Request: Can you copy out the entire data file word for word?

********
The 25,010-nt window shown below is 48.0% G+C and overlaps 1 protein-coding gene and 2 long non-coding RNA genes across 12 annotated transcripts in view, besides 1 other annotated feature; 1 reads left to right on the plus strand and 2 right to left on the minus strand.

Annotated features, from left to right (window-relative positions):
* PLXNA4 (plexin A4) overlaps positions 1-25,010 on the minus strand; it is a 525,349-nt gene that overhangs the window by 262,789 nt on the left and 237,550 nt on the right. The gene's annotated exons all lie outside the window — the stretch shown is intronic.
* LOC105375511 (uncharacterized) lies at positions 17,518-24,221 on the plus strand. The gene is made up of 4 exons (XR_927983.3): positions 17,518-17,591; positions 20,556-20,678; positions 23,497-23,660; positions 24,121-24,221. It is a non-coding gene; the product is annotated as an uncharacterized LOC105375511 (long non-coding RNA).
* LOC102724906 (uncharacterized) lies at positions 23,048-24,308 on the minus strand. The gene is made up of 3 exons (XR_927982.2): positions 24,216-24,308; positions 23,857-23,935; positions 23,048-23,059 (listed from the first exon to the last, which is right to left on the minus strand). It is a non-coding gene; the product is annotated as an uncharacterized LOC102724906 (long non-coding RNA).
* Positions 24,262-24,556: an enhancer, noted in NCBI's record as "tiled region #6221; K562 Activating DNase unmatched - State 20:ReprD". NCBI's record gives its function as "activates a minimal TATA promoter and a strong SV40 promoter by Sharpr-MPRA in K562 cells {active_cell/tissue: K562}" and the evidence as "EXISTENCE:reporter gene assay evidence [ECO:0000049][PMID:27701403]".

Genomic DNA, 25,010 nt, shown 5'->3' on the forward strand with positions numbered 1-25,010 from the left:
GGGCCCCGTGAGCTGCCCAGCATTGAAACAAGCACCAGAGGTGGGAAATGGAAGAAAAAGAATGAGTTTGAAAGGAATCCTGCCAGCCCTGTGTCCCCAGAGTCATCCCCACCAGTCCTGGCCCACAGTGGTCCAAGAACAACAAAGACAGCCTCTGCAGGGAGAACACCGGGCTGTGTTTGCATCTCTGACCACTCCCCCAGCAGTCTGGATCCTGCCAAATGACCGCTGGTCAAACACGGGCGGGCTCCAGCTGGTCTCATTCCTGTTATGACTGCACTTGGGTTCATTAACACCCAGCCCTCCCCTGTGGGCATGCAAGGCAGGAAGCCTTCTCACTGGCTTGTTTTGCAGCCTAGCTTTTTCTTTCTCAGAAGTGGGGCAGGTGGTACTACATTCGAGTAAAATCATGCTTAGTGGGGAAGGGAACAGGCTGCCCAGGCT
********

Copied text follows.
The 25,010-nt window shown below is 48.0% G+C and overlaps 1 protein-coding gene and 2 long non-coding RNA genes across 12 annotated transcripts in view, besides 1 other annotated feature; 1 reads left to right on the plus strand and 2 right to left on the minus strand.

Annotated features, from left to right (window-relative positions):
* PLXNA4 (plexin A4) overlaps positions 1-25,010 on the minus strand; it is a 525,349-nt gene that overhangs the window by 262,789 nt on the left and 237,550 nt on the right. The gene's annotated exons all lie outside the window — the stretch shown is intronic.
* LOC105375511 (uncharacterized) lies at positions 17,518-24,221 on the plus strand. The gene is made up of 4 exons (XR_927983.3): positions 17,518-17,591; positions 20,556-20,678; positions 23,497-23,660; positions 24,121-24,221. It is a non-coding gene; the product is annotated as an uncharacterized LOC105375511 (long non-coding RNA).
* LOC102724906 (uncharacterized) lies at positions 23,048-24,308 on the minus strand. The gene is made up of 3 exons (XR_927982.2): positions 24,216-24,308; positions 23,857-23,935; positions 23,048-23,059 (listed from the first exon to the last, which is right to left on the minus strand). It is a non-coding gene; the product is annotated as an uncharacterized LOC102724906 (long non-coding RNA).
* Positions 24,262-24,556: an enhancer, noted in NCBI's record as "tiled region #6221; K562 Activating DNase unmatched - State 20:ReprD". NCBI's record gives its function as "activates a minimal TATA promoter and a strong SV40 promoter by Sharpr-MPRA in K562 cells {active_cell/tissue: K562}" and the evidence as "EXISTENCE:reporter gene assay evidence [ECO:0000049][PMID:27701403]".

Genomic DNA, 25,010 nt, shown 5'->3' on the forward strand with positions numbered 1-25,010 from the left:
GGGCCCCGTGAGCTGCCCAGCATTGAAACAAGCACCAGAGGTGGGAAATGGAAGAAAAAGAATGAGTTTGAAAGGAATCCTGCCAGCCCTGTGTCCCCAGAGTCATCCCCACCAGTCCTGGCCCACAGTGGTCCAAGAACAACAAAGACAGCCTCTGCAGGGAGAACACCGGGCTGTGTTTGCATCTCTGACCACTCCCCCAGCAGTCTGGATCCTGCCAAATGACCGCTGGTCAAACACGGGCGGGCTCCAGCTGGTCTCATTCCTGTTATGACTGCACTTGGGTTCATTAACACCCAGCCCTCCCCTGTGGGCATGCAAGGCAGGAAGCCTTCTCACTGGCTTGTTTTGCAGCCTAGCTTTTTCTTTCTCAGAAGTGGGGCAGGTGGTACTACATTCGAGTAAAATCATGCTTAGTGGGGAAGGGAACAGGCTGCCCAGGCT